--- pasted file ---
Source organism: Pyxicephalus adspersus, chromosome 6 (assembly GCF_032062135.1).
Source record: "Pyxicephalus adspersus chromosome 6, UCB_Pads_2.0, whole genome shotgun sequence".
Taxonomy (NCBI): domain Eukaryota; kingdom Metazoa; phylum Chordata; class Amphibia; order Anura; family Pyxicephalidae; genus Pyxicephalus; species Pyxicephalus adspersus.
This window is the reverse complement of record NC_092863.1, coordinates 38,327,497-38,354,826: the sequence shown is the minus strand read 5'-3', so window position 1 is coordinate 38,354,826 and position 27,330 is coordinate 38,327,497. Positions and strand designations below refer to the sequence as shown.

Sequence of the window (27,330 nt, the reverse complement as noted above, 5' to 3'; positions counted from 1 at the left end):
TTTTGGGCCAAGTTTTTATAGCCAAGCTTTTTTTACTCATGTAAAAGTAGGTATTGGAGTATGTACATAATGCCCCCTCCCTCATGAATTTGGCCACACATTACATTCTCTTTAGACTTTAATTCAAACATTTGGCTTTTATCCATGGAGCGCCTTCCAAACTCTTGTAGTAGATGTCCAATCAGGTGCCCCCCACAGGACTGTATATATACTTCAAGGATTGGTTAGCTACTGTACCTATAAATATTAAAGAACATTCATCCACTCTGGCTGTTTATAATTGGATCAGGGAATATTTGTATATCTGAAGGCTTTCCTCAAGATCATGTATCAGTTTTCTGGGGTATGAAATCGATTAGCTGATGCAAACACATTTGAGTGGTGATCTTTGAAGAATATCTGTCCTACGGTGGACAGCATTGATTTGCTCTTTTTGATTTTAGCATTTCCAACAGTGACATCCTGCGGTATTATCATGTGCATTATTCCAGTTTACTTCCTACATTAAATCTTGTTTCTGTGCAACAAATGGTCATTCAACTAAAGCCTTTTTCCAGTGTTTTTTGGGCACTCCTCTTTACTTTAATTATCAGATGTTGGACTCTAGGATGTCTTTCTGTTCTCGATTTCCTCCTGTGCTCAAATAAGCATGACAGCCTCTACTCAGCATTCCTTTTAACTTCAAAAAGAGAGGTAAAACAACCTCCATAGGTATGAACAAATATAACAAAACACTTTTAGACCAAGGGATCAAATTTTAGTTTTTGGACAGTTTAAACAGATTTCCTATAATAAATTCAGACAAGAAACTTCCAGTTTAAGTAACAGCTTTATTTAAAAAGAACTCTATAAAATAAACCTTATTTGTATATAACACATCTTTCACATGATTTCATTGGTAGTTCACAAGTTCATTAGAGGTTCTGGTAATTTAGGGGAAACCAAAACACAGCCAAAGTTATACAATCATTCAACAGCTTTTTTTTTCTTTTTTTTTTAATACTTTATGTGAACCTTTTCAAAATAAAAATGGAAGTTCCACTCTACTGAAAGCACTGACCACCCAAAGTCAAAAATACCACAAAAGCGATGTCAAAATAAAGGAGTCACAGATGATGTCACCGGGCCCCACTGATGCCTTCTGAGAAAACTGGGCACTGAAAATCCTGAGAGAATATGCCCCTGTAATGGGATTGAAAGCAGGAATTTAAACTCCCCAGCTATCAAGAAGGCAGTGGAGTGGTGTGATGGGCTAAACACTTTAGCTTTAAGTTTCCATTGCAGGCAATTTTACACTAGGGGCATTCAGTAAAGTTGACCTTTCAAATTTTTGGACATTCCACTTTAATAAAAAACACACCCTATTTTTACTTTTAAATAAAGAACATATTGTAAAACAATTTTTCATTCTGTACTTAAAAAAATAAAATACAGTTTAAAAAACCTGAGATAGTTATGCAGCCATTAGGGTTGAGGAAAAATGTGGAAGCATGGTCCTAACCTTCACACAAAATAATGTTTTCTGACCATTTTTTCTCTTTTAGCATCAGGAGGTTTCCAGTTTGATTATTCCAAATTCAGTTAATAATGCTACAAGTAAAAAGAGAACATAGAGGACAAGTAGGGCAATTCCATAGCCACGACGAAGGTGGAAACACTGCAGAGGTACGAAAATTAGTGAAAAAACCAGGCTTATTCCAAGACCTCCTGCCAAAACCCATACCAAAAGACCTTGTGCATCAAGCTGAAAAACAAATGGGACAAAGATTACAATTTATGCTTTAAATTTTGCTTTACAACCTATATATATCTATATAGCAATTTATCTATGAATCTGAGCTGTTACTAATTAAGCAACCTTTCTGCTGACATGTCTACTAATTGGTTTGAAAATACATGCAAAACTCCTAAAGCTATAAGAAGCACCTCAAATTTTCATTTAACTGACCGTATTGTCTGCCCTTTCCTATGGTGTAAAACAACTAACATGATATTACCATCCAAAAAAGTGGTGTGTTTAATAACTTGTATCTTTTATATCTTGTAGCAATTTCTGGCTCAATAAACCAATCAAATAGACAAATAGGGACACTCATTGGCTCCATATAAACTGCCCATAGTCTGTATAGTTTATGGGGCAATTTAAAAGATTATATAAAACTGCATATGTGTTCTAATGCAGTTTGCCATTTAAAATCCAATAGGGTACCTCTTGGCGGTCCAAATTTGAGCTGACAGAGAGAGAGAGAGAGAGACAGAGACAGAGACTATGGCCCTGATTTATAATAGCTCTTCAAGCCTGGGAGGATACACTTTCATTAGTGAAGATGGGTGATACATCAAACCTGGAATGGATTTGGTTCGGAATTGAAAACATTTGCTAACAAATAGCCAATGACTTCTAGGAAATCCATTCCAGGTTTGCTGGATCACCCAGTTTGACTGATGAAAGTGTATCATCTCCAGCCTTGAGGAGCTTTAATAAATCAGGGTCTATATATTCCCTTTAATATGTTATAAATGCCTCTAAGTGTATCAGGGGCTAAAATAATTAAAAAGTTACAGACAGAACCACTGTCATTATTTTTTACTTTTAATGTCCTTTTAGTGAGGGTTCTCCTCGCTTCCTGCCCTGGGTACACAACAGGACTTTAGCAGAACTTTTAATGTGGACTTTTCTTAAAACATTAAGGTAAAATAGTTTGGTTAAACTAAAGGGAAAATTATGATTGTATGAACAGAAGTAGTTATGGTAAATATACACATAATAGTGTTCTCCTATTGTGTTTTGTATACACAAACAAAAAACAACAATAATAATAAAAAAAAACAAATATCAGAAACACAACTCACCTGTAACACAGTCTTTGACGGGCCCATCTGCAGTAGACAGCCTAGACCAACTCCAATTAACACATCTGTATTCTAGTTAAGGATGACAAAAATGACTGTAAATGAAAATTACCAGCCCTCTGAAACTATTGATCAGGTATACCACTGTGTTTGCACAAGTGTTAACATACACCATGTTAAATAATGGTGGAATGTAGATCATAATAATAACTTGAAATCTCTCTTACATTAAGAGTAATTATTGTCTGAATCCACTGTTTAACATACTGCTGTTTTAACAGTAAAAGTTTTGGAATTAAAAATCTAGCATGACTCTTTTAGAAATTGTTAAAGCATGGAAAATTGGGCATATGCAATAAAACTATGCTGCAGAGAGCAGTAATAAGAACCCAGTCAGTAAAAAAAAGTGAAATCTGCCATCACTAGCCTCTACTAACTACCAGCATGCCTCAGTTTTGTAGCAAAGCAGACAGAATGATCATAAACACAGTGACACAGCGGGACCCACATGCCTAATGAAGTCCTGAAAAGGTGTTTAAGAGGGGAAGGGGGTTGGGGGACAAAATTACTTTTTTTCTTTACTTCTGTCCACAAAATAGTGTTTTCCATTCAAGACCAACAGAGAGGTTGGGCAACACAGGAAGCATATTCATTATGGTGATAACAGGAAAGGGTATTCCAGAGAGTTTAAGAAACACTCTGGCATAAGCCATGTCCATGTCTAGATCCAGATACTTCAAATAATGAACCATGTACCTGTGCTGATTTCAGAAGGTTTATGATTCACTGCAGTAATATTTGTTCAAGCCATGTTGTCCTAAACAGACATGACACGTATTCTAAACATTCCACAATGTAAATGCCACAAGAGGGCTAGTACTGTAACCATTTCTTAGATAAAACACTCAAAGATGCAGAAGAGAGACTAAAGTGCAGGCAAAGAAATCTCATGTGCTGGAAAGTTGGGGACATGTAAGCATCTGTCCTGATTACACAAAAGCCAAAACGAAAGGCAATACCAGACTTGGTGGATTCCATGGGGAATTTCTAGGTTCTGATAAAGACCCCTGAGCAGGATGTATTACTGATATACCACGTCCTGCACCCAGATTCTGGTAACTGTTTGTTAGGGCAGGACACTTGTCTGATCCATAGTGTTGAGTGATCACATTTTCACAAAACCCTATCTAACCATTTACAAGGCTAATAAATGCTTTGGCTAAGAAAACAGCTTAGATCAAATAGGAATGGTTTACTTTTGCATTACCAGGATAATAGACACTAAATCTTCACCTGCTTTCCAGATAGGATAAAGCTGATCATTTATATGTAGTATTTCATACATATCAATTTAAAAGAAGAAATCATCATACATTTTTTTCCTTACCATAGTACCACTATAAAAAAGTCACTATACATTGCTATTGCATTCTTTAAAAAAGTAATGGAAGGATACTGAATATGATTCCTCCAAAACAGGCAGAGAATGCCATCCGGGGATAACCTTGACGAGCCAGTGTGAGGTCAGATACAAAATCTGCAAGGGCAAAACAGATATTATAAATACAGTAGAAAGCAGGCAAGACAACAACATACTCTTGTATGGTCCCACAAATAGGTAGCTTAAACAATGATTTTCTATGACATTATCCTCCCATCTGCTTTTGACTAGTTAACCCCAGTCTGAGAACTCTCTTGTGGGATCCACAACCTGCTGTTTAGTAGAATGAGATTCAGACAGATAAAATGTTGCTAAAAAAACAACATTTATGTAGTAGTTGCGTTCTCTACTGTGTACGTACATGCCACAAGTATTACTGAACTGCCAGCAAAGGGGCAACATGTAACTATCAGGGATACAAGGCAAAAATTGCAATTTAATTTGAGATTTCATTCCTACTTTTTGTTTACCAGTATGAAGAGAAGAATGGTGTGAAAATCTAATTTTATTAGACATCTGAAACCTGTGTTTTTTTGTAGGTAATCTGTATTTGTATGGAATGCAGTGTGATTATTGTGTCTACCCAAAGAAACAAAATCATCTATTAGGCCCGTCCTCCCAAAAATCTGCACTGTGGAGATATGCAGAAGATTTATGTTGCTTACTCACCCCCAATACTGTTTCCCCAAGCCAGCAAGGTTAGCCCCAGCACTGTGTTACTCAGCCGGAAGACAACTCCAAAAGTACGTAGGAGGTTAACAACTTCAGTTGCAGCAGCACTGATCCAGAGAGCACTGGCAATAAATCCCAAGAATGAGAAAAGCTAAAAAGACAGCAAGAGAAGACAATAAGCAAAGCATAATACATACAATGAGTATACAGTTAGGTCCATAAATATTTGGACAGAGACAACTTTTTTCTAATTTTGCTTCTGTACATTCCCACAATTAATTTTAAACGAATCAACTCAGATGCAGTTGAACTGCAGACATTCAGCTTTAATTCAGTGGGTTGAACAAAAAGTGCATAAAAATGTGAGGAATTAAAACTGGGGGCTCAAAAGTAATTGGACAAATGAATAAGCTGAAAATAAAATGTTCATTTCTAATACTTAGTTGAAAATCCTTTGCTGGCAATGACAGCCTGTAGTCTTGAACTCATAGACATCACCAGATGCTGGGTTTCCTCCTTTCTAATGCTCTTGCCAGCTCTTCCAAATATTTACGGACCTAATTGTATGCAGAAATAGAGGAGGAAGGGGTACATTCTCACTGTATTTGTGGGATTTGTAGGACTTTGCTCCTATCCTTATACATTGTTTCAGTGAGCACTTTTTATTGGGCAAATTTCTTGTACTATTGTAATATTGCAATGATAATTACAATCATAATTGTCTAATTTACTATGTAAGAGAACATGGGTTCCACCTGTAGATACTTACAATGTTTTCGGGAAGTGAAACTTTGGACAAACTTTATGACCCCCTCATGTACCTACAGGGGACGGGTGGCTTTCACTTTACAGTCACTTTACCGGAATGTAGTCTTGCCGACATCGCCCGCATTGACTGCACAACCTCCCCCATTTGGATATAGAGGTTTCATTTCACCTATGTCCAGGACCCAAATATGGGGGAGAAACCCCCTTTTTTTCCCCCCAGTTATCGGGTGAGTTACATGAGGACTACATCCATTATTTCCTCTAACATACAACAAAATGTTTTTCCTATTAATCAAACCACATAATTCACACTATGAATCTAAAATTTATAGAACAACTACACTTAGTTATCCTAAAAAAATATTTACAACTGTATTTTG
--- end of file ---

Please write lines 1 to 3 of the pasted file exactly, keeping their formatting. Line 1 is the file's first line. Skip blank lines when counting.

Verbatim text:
Source organism: Pyxicephalus adspersus, chromosome 6 (assembly GCF_032062135.1).
Source record: "Pyxicephalus adspersus chromosome 6, UCB_Pads_2.0, whole genome shotgun sequence".
Taxonomy (NCBI): domain Eukaryota; kingdom Metazoa; phylum Chordata; class Amphibia; order Anura; family Pyxicephalidae; genus Pyxicephalus; species Pyxicephalus adspersus.